ARCHIVE SEARCH
      -OR-  
 
  NEWS CHANNELS
 > Fitness News
Asthma Allergy News
Diabetes News
Women's Health News
Men's Health News

  MY NEWS
Personal Archive
My Account

  ABOUT THIS NEWSFEED
About Us
Advertise With Us
Feed Your Site
Contact Us


Site Map
RSS News Feed 

  Website development & hosting
   by Cyber Software Solutions

 
Coffee Consumption Linked to Reduced Risk of Liver Cancer
Meta-analysis pooled the results of 16 studies

FRIDAY, Oct. 25 (HealthDay News) -- Coffee consumption is associated with a 40 percent reduction in the risk of liver cancer, according to a meta-analysis published in the November issue of Clinical Gastroenterology and Hepatology.

Francesca Bravi, Ph.D., from Istituto di Ricerche Farmacologiche "Mario Negri" in Milan, and colleagues identified and performed a meta-analysis of 16 published case-control or cohort studies that examined the association between coffee consumption and liver cancer or hepatocellular carcinoma (HCC), comprising 3,153 cases of HCC.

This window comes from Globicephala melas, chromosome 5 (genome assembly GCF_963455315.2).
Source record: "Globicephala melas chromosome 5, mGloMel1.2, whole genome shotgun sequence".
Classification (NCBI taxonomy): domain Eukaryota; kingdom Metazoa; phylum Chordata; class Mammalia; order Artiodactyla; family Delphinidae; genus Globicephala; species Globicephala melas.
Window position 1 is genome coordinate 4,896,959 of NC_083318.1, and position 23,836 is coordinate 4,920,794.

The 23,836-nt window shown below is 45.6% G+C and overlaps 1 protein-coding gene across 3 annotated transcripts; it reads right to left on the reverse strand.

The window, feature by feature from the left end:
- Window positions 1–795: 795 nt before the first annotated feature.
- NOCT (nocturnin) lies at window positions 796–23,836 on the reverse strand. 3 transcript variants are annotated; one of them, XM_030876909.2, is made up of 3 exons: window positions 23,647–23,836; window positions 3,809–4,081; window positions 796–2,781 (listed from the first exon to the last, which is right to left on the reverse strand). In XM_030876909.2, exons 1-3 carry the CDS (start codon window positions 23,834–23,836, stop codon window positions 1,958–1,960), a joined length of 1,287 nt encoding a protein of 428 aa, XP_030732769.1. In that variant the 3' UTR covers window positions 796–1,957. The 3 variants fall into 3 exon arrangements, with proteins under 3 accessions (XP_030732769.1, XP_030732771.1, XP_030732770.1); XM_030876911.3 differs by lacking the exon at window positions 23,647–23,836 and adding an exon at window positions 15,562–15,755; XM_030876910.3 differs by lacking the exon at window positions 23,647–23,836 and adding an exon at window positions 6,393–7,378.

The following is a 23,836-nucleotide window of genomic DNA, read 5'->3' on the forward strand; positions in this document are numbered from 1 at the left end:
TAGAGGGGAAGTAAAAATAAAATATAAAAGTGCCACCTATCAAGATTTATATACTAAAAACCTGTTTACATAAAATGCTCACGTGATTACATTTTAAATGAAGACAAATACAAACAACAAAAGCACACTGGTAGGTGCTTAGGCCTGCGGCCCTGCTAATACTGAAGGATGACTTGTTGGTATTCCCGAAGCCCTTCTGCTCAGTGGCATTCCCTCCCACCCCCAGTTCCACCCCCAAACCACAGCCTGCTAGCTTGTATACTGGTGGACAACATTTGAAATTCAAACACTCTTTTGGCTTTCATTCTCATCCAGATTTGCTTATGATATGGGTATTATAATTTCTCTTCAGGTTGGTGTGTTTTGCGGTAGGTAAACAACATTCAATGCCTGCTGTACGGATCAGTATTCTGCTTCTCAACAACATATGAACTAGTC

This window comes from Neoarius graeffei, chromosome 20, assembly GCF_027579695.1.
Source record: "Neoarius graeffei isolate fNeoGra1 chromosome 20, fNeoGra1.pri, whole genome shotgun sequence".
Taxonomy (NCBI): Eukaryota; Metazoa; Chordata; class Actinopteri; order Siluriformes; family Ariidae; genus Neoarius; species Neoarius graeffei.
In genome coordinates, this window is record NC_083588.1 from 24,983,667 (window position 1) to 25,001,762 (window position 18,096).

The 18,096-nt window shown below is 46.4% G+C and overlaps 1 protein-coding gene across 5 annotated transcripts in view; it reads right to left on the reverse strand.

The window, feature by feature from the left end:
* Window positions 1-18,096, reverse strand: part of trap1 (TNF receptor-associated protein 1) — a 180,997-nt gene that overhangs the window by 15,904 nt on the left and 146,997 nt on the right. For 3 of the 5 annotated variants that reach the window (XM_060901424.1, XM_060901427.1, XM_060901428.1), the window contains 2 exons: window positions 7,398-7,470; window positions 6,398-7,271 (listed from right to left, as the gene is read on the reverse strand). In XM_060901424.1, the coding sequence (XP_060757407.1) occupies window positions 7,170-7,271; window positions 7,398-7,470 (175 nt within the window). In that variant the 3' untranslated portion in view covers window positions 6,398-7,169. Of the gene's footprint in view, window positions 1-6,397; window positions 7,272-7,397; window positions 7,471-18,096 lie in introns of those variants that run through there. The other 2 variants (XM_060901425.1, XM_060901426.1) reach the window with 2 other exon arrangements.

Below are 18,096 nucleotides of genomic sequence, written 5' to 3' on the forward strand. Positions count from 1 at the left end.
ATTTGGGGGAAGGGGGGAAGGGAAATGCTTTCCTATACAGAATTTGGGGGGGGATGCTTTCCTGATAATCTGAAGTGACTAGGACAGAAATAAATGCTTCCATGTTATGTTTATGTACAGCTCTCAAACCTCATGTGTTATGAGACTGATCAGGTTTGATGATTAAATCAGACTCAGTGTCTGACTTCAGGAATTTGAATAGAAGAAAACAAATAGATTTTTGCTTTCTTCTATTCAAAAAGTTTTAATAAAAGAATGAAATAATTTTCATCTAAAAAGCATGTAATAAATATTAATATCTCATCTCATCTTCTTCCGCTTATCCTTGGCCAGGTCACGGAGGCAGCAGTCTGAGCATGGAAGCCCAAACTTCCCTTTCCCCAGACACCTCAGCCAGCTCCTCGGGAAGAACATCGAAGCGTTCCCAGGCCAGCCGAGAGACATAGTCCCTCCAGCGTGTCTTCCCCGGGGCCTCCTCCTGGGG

The researchers found that coffee consumption was associated with a significantly lower risk of HCC (summary relative risk [RR], 0.60 compared with no coffee consumption). Compared with no coffee consumption, the risk was lower for both low consumption (summary RR, 0.72) and high consumption (summary RR, 0.44), with a cut-off between low and high consumption of one or three cups per day depending on study. One additional cup of coffee per day reduced risk (summary RR, 0.80). The association between coffee consumption and HCC risk was not associated with gender, alcohol consumption, or a history of hepatitis or liver disease.

"From this meta-analysis, the risk of HCC is reduced by 40 percent for any coffee consumption versus no consumption," Bravi and colleagues conclude.

Abstract
Full Text (subscription or payment may be required)
Editorial



Copyright © 2013 HealthDay. All rights reserved.


Back to Top Stories
  GOOGLE ADS